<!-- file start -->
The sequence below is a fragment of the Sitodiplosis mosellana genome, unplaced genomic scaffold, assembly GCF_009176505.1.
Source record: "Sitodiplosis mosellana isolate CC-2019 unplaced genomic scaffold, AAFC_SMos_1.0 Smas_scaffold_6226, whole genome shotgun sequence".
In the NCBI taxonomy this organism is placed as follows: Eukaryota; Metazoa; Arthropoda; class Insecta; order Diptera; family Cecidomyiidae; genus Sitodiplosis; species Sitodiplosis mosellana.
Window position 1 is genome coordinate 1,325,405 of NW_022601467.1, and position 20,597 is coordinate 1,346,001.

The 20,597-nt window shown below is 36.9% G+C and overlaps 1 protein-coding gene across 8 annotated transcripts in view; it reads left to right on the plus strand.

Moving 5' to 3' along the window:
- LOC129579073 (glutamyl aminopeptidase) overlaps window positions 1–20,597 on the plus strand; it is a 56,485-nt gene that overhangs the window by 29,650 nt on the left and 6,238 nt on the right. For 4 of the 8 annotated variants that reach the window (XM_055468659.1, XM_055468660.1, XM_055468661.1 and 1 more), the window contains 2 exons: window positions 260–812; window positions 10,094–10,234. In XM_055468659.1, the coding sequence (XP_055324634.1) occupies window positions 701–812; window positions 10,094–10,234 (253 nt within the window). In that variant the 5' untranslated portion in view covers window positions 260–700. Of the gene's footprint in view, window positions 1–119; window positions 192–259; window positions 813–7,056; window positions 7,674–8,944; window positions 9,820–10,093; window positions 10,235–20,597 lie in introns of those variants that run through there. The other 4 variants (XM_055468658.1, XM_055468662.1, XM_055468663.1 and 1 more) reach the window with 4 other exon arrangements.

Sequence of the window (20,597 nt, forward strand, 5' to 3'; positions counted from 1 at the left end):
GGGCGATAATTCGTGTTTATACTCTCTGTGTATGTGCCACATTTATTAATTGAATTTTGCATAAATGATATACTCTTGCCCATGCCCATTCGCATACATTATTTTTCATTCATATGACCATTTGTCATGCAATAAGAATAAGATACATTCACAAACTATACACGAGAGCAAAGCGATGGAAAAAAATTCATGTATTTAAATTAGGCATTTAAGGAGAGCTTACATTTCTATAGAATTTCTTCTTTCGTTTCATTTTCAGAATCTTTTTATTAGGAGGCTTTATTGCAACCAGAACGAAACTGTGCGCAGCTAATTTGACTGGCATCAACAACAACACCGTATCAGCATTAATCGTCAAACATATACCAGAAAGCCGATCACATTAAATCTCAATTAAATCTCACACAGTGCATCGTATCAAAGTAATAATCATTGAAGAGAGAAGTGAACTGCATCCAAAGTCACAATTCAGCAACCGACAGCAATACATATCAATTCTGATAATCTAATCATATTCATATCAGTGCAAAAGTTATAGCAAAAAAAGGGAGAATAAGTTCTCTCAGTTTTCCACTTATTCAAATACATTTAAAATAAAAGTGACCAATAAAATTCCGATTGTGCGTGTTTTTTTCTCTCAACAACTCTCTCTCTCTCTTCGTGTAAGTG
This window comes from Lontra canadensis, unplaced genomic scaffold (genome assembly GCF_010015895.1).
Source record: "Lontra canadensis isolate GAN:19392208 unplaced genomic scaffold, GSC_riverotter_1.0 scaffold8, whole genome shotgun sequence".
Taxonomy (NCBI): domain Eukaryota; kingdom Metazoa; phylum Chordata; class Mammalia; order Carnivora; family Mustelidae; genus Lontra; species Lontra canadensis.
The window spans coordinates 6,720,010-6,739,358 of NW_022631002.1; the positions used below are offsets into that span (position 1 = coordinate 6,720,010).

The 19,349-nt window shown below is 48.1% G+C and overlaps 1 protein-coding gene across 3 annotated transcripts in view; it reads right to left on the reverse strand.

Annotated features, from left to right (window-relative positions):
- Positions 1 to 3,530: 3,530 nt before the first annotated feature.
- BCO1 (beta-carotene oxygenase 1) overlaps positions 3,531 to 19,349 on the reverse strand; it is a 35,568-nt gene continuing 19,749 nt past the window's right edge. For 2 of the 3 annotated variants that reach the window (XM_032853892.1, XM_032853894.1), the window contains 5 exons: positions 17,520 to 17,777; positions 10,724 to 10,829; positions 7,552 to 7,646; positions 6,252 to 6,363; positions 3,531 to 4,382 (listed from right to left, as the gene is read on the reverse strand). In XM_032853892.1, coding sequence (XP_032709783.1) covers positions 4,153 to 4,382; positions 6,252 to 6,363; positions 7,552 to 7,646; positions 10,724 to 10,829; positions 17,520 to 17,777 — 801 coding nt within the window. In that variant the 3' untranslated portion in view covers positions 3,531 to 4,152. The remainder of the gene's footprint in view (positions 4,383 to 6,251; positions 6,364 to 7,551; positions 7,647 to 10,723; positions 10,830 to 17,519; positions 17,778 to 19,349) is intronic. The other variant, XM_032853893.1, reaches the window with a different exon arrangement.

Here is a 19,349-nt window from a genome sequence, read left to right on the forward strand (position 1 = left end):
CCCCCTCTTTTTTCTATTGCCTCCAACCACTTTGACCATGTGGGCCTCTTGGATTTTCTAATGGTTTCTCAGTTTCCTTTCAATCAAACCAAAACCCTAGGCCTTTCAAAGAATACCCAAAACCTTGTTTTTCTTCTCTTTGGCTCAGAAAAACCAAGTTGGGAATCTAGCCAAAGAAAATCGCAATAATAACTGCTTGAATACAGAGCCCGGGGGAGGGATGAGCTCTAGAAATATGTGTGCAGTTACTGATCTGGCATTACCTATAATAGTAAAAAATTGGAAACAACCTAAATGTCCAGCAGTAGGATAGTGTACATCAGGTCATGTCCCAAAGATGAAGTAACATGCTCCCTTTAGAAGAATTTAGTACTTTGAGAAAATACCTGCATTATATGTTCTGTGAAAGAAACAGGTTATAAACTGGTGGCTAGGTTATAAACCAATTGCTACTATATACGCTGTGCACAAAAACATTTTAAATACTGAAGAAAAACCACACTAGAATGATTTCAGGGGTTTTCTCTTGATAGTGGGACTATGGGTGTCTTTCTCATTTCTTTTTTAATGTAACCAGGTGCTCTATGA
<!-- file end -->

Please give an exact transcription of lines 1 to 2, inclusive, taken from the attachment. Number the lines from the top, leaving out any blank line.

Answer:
The sequence below is a fragment of the Sitodiplosis mosellana genome, unplaced genomic scaffold, assembly GCF_009176505.1.
Source record: "Sitodiplosis mosellana isolate CC-2019 unplaced genomic scaffold, AAFC_SMos_1.0 Smas_scaffold_6226, whole genome shotgun sequence".